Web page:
I have had a change of heart when it comes to reviewing books. I had been minimizing the impact my personal enjoyment had on the rating but with American Gods I was struck with a dilemma. There are several elements that I could use to reduce the rating but it would not properly reflect the enormous enjoyment I took from the reading (or in this case, listening) experience. This currently stands as one of the most interesting and engaging fantasy novels I have read. For me, it pushed all the right buttons and kept me engaged from start to finish.
We find our protagonist, Shadow, keeping his head down and surviving the last few weeks of a prison sentence. He is eagerly awaiting his return to wife, his job and his old life. Several days before his release, he is called to the warden’s office with news that his wife has been killed in a car accident. As result, he is being released early so he can attend her funeral. In pain but unable to express it, Shadow begins his journey home. It is on the trip that he meets Wednesday, a mysterious man who follows Shadow until he convinces him to take a job in his employ. Tuis begins an epic trip across the America, its roadside attractions, its back roads, diners and fleabag motels. It is on this trip that Shadow learns that all the different people who have made up America have brought with them their gods and these gods continue to live in America even if they are not thriving. As the old gods hang on for survival, new gods are being created. Gods of greed, money, internet, television and drugs, etc. There is only so much love and adoration to go around and a clash between the old and the new seems inevitable. As the plans of the gods unfold, Shadow finds himself on a trip of self discovery and learning who he really is.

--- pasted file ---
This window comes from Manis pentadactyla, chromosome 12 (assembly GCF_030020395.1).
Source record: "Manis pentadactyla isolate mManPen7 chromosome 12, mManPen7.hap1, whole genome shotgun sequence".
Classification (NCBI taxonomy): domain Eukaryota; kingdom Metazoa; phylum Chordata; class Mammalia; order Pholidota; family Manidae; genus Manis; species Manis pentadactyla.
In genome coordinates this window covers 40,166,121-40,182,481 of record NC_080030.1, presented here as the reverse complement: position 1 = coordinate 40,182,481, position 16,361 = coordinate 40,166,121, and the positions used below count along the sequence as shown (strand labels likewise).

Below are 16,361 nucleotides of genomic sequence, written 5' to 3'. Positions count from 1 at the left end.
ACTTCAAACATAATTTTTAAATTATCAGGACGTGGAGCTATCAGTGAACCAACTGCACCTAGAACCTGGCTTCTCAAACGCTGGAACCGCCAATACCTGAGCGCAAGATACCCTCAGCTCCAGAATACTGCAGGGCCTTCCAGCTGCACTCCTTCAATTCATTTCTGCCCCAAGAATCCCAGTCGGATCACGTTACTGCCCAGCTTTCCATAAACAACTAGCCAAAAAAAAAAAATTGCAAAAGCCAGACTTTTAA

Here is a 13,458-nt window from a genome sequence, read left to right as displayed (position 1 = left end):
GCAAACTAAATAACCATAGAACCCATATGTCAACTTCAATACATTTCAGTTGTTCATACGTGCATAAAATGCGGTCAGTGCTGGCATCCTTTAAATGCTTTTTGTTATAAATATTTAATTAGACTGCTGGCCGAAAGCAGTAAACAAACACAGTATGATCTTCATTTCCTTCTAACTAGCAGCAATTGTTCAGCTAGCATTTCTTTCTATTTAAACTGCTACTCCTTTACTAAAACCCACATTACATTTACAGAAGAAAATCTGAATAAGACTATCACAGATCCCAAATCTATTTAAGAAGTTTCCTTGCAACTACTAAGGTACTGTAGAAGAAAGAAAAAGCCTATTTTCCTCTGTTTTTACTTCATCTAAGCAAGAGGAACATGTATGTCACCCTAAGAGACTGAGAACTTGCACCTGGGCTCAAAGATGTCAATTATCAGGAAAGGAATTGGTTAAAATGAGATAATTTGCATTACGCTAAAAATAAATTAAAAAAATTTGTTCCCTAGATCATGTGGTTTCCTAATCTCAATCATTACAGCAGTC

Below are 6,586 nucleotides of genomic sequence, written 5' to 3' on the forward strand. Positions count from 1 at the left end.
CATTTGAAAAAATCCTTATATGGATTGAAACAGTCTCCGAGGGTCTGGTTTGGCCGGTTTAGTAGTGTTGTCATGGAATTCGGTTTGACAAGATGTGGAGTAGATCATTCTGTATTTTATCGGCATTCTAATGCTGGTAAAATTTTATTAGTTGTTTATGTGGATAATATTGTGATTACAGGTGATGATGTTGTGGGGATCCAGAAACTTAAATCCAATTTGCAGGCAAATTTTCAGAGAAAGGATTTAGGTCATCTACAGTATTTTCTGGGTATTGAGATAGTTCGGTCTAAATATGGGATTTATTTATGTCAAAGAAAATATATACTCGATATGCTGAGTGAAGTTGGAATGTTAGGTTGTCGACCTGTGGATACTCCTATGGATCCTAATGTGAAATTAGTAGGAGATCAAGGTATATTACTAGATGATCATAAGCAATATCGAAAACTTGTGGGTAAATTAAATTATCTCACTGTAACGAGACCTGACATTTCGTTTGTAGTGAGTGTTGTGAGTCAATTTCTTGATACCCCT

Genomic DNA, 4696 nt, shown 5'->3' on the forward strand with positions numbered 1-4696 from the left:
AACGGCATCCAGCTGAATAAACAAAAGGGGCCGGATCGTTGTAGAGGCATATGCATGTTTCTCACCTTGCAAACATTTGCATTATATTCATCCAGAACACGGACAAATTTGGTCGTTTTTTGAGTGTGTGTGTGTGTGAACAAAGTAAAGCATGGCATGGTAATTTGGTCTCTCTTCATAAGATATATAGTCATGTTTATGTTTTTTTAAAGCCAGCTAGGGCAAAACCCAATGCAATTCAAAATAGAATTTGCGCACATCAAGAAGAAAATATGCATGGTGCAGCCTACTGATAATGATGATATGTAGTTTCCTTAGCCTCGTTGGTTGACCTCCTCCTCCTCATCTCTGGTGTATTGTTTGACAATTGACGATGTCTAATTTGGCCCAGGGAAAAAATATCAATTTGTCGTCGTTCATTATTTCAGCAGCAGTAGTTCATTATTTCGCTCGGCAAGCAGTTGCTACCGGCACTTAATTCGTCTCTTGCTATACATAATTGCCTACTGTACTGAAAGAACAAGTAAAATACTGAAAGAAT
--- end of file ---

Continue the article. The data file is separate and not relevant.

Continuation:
An Amazing Cast of Characters
This novel may win my praise as the novel containing the largest cast of colorful characters. We are introduced to dozens of nuanced and entertaining characters, some human, some half human and some god. If you are like me and enjoy strong character development, you will find this to be entertaining.
For some, the story will be a slow burn. The plot unfolds very slowly and it takes over half the book to work out the major plot points. If you don’t mind a scenic drive, you will enjoy some very entertaining sights along the way. As an added bonus, there are several short stories interspersed in between chapters. Each story tells a tale of how a god made the trip to America through the beliefs and practices of some immigrant, invader or slave. This simply adds more colour to this character rich story.
While colorful, the characters are not always explained. At times, you have to work out who the god or god like person/being is. For example, there is a section where there is some American Folk lore. It turns out Johnny Appleseed is still kicking as a result of his myth and an ongoing belief in him. That said, he was never properly introduced and you had to deduce who he was (that is of course if you didn’t know his real name was John Chapman). While the revolving door of characters and beings of myth borders on overwhelming at times, it added a scope to the story that gave it an epic feeling.
An Entertaining Picture of America